Background. In this paper, data from the British National Survey of Psychiatric Morbidity are used to assess depressive disorders and markers of social disadvantage in women bringing up children on their own.
Method. The household component of the British National Surveys of Psychiatric Morbidity was based on a stratified random sample of >10000 subjects. This paper reports on 5281 women interviewed in person. Psychiatric symptoms and ICD-10 diagnoses were established by lay interviewers using the CIS-R. Results are presented in terms of depressive episode and mixed anxiety/depressive disorder. Housing tenure and access to a car were used as proxy measures of material status. The life event rate in the 6 months before interview was used to indicate overall exposure to stress, and subjects were asked in detail about perceived social support. Information was collected about various other sociodemographic attributes. Lone mothers were compared with supported mothers and with women not involved in care of children under 16.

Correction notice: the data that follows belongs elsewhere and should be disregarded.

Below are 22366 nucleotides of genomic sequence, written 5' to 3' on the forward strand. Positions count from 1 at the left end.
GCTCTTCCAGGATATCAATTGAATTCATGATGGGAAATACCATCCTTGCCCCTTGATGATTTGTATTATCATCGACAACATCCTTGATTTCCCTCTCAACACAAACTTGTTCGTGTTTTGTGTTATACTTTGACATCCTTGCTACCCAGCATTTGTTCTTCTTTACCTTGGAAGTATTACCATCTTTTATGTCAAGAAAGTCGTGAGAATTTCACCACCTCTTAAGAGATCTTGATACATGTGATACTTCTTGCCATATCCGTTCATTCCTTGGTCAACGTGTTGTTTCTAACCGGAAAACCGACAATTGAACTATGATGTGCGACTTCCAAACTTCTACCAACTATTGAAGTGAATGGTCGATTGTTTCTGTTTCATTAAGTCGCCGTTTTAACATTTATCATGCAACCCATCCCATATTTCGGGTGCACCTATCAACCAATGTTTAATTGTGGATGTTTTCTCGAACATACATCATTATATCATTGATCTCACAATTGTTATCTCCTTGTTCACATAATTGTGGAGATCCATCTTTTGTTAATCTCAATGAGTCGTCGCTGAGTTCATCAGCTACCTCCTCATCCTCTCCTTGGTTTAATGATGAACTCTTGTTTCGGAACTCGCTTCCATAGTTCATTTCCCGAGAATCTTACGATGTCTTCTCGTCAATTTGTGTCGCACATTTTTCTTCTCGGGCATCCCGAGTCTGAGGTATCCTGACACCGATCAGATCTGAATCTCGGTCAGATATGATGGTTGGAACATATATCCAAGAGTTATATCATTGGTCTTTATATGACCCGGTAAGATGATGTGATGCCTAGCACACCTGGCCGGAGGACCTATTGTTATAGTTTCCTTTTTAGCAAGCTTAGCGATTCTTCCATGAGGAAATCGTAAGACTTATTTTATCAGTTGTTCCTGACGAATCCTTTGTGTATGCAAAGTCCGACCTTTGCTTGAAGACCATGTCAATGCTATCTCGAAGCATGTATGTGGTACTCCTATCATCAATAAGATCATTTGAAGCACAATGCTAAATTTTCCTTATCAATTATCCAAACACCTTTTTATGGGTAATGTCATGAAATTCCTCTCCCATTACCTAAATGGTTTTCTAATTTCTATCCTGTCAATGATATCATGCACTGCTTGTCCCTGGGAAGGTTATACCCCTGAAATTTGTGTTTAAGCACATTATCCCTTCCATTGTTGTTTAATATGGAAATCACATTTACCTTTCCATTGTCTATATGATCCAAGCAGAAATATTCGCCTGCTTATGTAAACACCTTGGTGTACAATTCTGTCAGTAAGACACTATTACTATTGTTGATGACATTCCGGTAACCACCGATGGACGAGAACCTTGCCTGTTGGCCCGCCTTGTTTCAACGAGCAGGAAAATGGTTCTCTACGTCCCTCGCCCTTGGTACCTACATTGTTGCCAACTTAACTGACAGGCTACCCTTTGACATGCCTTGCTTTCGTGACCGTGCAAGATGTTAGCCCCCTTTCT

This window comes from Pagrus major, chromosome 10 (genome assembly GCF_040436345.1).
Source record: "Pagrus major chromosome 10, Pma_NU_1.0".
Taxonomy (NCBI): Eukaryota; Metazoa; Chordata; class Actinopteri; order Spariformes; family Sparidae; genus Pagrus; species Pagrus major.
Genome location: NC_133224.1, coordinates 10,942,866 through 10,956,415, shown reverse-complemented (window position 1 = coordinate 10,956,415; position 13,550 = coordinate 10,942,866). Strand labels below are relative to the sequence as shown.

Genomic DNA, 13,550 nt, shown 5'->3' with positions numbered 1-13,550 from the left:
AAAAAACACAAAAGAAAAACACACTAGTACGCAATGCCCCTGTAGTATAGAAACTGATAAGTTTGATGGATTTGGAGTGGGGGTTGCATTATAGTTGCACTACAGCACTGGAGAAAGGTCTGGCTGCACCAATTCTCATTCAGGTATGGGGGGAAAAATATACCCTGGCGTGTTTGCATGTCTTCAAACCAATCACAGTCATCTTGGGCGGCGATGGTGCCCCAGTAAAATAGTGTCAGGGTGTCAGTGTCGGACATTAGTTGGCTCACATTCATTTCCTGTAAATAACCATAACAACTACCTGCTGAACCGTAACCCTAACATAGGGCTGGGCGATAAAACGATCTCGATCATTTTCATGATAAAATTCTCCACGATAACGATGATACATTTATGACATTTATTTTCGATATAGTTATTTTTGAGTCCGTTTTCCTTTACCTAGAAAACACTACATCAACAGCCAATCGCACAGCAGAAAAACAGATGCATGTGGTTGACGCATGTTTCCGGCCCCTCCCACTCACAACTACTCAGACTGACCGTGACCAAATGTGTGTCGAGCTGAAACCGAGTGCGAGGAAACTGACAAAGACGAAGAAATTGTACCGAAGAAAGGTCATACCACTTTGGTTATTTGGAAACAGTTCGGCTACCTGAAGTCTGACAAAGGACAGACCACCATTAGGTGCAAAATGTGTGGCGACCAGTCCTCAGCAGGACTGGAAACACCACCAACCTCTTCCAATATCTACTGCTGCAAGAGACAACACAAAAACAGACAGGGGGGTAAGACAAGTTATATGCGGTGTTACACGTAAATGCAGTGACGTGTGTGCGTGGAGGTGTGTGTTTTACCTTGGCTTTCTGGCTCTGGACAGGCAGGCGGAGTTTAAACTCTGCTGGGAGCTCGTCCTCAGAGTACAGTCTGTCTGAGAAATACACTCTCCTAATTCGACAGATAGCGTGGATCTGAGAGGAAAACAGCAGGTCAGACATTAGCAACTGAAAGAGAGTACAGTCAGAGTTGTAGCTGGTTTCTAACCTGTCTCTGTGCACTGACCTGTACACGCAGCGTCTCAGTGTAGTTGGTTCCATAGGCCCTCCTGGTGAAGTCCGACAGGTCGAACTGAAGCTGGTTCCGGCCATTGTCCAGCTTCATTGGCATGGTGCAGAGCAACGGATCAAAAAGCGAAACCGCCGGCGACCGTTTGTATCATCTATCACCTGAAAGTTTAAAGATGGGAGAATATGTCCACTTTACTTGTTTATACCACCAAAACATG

Results. Lone mothers had prevalence rates of depressive episode of 7%, about three times higher than any other group. The milder condition, mixed anxiety/depression, was also increased in frequency. These increased rates of depressive conditions were no longer apparent after controlling for measures of social disadvantage, stress and isolation.
Conclusions. Lone mothers are increasing in numbers as marital stability declines. Their high rates of material disadvantage and of depressive disorder may have considerable implications for psychiatric and social policy.
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